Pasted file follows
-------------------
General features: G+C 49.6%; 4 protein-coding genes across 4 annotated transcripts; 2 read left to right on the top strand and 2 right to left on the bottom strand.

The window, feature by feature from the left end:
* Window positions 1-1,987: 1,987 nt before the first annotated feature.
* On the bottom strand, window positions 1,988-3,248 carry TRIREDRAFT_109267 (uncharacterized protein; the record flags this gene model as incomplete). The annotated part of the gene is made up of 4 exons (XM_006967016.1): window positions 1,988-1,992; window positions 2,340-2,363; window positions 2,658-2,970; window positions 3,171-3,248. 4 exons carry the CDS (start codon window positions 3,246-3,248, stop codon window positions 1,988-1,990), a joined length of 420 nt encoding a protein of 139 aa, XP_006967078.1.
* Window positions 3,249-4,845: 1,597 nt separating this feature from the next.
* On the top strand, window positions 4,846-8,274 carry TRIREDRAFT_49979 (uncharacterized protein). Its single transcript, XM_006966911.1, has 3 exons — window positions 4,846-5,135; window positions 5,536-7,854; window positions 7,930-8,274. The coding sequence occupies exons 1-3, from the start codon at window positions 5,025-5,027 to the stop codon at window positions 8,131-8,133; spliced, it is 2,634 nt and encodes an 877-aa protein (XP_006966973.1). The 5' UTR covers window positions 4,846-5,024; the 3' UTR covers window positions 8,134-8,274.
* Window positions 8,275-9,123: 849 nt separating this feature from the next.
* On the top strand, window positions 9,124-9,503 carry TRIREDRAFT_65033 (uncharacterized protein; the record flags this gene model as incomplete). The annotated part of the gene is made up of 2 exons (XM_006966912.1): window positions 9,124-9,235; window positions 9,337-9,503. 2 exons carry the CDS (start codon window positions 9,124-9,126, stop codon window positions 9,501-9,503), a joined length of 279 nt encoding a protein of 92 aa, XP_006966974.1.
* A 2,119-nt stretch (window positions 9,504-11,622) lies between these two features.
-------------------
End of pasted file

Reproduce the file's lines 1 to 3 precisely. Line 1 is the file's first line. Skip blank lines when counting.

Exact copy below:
General features: G+C 49.6%; 4 protein-coding genes across 4 annotated transcripts; 2 read left to right on the top strand and 2 right to left on the bottom strand.

The window, feature by feature from the left end:
* Window positions 1-1,987: 1,987 nt before the first annotated feature.